Knee walls are vertical walls with attic space directly behind them. They are often found in houses with finished attics and dormer windows, such as in story-and-a-half designs.
One approach to constructing an energy-efficient knee wall is to first air seal the knee wall using conventional techniques (i.e., seal the bottom plate, seal penetrations through the drywall, etc.). The open joist ends below the knee wall should be plugged with squares of cardboard, metal flashing, or rigid insulation; cellulose insulation blown at a high density; or batt insulation stuffed into plastic bags. The plugs should be sealed to the joists using caulk or spray foam.
The knee wall and attic floor in the attic space behind it should be insulated to recommended levels. The same techniques for achieving higher insulation levels in cathedral ceilings can be applied to knee walls. Twine is often used to hold the batt insulation in place. The technique of adding rigid foam insulation over the framing is particularly effective. Rigid insulation can be notched to fit over the floor joists. Sealing rigid insulation to floor joists effectively blocks open floor joists.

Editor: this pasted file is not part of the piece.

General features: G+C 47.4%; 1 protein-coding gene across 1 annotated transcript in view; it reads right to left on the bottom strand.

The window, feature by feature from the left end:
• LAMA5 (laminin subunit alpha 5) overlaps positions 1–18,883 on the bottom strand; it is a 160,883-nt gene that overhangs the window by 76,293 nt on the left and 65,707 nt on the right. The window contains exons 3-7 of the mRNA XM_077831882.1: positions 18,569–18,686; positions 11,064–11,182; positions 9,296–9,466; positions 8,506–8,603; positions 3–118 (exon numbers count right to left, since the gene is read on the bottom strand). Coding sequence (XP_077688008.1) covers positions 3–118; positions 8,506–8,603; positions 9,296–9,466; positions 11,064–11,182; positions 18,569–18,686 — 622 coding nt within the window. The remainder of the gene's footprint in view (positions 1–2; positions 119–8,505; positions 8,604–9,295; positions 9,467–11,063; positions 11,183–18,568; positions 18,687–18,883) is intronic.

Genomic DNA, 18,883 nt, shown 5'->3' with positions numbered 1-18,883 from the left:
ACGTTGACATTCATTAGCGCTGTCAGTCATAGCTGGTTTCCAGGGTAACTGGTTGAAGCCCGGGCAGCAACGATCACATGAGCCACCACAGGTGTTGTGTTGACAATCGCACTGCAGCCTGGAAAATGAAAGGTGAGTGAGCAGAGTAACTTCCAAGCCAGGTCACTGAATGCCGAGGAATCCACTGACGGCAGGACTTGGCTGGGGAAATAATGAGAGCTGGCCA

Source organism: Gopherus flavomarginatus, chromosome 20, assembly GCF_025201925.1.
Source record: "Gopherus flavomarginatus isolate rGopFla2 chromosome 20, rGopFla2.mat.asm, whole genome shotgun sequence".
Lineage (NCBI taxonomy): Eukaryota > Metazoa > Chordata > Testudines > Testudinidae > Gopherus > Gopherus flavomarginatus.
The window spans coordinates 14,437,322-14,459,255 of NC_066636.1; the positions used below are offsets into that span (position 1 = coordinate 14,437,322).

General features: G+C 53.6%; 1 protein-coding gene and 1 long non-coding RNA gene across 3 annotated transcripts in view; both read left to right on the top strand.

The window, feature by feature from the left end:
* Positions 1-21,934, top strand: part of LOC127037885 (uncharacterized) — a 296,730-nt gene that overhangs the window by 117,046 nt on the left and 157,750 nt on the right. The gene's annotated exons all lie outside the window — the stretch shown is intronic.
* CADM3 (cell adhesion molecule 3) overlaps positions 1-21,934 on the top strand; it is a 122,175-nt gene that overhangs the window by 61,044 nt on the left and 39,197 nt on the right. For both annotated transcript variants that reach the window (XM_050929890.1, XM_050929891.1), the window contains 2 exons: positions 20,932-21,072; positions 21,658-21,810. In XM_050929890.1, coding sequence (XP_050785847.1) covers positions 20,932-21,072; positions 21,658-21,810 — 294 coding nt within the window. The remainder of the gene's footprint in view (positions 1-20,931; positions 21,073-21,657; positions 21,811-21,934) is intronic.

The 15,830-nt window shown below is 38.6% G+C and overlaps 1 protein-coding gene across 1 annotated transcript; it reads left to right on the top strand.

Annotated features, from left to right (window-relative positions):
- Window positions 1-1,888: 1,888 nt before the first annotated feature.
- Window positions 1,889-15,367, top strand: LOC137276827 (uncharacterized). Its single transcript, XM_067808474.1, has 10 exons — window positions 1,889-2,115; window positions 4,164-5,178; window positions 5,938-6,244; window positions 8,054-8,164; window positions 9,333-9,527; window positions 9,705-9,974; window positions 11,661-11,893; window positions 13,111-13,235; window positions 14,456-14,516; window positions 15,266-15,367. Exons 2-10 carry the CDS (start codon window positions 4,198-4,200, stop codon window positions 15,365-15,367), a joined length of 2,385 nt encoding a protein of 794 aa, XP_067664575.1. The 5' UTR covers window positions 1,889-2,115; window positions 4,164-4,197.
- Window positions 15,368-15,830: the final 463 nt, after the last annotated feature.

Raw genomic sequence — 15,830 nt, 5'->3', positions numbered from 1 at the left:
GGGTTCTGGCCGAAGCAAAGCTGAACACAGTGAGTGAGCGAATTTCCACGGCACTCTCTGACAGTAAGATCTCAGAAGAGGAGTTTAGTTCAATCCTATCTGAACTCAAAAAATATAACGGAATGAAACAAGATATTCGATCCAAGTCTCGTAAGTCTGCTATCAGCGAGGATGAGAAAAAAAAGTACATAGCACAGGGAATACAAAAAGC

A better approach is to insulate and air seal the rafter space along the sloping ceiling of the knee wall attic space. The rafters should receive recommended insulation levels. They should be covered with a sealed air barrier, such as drywall or foil-faced hardboard. The barrier must be caulked to the top plate of the exterior wall below the attic space and to the top plate of the knee wall itself. All other cracks and holes must be sealed aswell. One advantage of this technique is that any ductwork located in this space is now inside the conditioned space.